U.G.: What do you want me to say? [Laughter]  If they have understood what there is, they wouldn’t be here. They wouldn’t go to anybody. They wouldn’t ask these questions at all. If they translate what I am saying, in terms of their particular fancy or their particular background, that’s their tragedy; it would be their misery. It hasn’t helped them.  This is my question:  Has it helped you? Why are you hung up on these phrases? They are after all phrases.  When once you realize, when once this is understood — how this mechanism is operating, how automatic it is, how mechanical it is, you will realize that all these phrases have no meaning at all. You may very well ask me why I am using these phrases: [it is] because you and I have created this unfortunate situation where you have put me here on the dais and asked me to talk, and naturally, as I said in the beginning, I have to use words. So, the moment I stop talking, the whole thing has come to a stop inside. Is that so? It is so here [in my case], because there is no continuity of thought.

We go back to the thing he [Mr. Kothari] referred to, about  the things around me. Here there is a table. I don’t know what it is. And, at the same time, if you ask me, “What is that?” I would immediately say, “It’s a chair.” It [the knowledge] is there in the background. It comes automatically, like an arrow. But otherwise, this [the impression I have] is just a reflection of this [the thing in front of me].  I don’t translate this as “bimbavatu [like an image]” at all. But I have to use that word: this is reflecting the thing exactly the way it is. I don’t want to use these metaphysical phrases because you will immediately translate them in terms of your particular parallel. There is no subject here independent of the object at all. So, there is nothing here [inside of me]. What is there is all that is there, and you do not know what it is. So, now you turn there, and this object has just disappeared, there is something else. This has completely and totally disappeared from here and then what is there is a thing that is there in front of me and it is just like this object, exactly the way it is. But you do not know what it is. That is why I say it is a state of not knowing. Probably you will find parallels to these things. What I am trying to point out is the absence of what you are all doing at this moment; [that] is the state that I am describing, and it is not [just] my state [but] that is the way you are [also] functioning.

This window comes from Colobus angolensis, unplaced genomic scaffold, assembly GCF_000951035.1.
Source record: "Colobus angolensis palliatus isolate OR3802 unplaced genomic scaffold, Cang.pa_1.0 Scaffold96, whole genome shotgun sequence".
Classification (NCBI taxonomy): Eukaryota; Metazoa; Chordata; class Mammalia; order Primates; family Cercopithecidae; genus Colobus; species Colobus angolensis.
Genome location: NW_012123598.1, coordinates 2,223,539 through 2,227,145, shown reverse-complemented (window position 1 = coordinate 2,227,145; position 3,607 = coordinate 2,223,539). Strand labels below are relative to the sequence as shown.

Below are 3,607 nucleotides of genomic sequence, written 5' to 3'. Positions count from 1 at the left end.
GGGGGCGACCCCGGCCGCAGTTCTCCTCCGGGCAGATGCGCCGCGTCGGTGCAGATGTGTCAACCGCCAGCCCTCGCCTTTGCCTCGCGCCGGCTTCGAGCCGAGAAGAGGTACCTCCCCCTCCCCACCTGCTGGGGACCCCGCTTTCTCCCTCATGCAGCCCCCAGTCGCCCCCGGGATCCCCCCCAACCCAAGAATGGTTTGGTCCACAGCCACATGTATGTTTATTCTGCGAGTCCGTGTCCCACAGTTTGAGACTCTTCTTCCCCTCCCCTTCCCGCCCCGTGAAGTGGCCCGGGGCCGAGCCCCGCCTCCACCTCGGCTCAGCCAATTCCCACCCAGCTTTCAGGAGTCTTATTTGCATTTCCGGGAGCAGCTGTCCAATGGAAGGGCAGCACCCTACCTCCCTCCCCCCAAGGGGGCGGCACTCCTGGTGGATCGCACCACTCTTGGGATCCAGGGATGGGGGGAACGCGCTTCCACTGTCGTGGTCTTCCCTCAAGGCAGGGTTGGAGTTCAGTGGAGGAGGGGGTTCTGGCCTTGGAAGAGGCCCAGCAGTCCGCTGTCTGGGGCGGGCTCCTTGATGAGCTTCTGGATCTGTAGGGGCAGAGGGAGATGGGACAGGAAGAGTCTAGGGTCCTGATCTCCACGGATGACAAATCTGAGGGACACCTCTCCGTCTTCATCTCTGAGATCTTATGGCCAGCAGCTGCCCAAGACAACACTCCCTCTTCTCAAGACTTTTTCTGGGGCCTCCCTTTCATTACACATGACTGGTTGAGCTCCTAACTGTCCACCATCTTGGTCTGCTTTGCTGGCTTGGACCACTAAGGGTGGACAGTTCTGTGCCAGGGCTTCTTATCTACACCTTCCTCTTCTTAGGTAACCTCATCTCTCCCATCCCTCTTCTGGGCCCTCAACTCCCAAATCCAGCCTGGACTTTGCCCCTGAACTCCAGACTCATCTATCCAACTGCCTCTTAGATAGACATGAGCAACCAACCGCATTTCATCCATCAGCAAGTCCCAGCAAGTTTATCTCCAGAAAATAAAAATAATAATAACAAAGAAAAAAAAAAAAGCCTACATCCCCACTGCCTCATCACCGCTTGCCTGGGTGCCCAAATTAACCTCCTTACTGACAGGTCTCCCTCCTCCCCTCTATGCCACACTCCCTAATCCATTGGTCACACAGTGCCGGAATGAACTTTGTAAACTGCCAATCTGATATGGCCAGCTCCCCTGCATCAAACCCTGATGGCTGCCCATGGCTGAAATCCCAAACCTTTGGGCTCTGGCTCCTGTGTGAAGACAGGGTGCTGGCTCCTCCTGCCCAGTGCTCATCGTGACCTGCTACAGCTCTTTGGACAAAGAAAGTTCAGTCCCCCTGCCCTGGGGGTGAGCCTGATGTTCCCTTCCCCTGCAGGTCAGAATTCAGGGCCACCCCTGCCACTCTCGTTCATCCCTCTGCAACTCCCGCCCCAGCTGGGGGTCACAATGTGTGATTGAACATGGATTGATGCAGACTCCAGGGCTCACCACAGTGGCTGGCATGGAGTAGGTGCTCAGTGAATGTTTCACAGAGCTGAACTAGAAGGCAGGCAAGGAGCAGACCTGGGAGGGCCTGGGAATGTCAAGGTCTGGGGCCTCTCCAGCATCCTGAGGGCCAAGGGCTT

May I give an example of what is happening in the field of spectroscopy. I don’t read books, but sometimes I read magazines. I get interested in these things. They have developed very powerful lenses to take photos of objects. They have developed micro-seconds, nanoseconds and picoseconds. It doesn’t mean anything to you and me — it’s all technical language. Now they are able to take pictures of objects, say for instance, of this table, every pico second. Every picture is different. In exactly the same way, the reflection of that object was once new; another time,  you turn this side, and look back again — it’s again new. But don’t translate this in terms of newness and oldness.  It cannot be communicated to you at all. This can never become part of your experiencing structure.

I am throwing a lot of conclusions at you. But even a thing like this cannot be experienced by you at all. I don’t know if you understand this. You have necessarily to abstract this in order to experience a thing. So, what I am trying to say is that you can never experience your own natural state. This can never become part of your experiencing structure. And what you are all trying to do all the time is to make that — whatever you want — to realize or discover — part of this experiencing structure. So your experiencing structure and your natural state cannot co-exist at the same time.